Ojibwe Personhood: Museum Meanings
Paper short abstract:
Acknowledging the distributed personhood of museum artefacts, a grammatical and metaphorical starting point for many Ojibwe museum objects, offers a way of breaking down colonial barriers to a sympathetic, collegial modern ethnographic practice.
Paper long abstract:
This paper takes as its starting point a Canadian Anishinaabe perspective regarding the personhood of ceremonial artefacts who, in their aboriginal context, are frequently spoken of and treated as wiikanag, ritual brothers. In a museum context, these person/objects are also treated as metaphorically animate; we would not have museums if we did not believe in the capability of artefacts to amaze and educate. Acknowledging the personhood of artefacts addresses one of the fundamental power asymmetries of the colonial museum and provides room for innovation in traditional ethnographic practice, placing the ethnographer and the artifact in a collegial rather than object/analyst relationship. Personhood is not absolute either for ethnographers who are subject to unequal power relationships within the museum nor artefacts whose vulnerability lies in their ownership by an institution but acknowledging the personhood of object/persons as Strathern, Gell and others explain, opens those objects to multiple meaningful relationships including family and community relationships long denied them by colonial ethnographic practice. This paper looks at the example of repatriation of an Ojibwe collection for new directions in ethnographic practice.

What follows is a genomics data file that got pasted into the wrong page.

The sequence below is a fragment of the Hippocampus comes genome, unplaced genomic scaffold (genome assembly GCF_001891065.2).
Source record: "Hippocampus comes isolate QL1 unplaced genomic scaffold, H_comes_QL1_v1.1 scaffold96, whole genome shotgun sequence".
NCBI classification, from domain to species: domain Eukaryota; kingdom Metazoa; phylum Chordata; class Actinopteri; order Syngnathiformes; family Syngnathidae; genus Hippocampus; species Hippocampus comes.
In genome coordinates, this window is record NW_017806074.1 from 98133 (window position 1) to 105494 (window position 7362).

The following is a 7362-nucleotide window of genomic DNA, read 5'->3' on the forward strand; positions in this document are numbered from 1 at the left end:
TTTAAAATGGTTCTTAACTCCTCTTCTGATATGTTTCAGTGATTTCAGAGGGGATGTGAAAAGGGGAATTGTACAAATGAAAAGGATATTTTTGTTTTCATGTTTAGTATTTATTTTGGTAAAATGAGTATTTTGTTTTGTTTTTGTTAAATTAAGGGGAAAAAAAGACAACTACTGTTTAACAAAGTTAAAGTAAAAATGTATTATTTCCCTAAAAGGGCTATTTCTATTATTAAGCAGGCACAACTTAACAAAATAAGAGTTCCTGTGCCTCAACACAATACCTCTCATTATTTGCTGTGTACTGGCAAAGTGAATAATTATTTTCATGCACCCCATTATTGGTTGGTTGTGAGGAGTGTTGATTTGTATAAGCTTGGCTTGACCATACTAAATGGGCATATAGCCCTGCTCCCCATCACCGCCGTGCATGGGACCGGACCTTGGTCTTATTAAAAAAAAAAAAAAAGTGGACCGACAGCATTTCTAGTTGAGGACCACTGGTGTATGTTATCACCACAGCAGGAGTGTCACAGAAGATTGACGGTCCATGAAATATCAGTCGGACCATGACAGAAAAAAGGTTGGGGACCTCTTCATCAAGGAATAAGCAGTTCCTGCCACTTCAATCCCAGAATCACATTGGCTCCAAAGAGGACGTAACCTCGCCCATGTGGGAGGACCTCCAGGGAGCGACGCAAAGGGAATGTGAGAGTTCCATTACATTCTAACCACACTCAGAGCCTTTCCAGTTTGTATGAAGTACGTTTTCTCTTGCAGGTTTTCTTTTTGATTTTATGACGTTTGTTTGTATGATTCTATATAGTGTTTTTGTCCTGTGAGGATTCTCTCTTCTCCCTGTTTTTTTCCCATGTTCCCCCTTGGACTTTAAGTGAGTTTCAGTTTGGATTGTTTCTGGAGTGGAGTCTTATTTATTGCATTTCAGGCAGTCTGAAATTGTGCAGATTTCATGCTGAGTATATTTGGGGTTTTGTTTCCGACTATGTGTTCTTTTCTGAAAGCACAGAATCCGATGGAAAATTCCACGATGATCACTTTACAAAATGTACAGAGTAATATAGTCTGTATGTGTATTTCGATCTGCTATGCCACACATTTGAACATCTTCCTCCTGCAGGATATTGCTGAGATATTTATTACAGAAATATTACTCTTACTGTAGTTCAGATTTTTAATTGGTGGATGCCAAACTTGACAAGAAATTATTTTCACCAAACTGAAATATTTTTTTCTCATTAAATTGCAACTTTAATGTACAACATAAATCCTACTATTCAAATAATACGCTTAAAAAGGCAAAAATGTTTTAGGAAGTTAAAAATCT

A museum ethnography: decolonisation, reconciliation and multiculturalism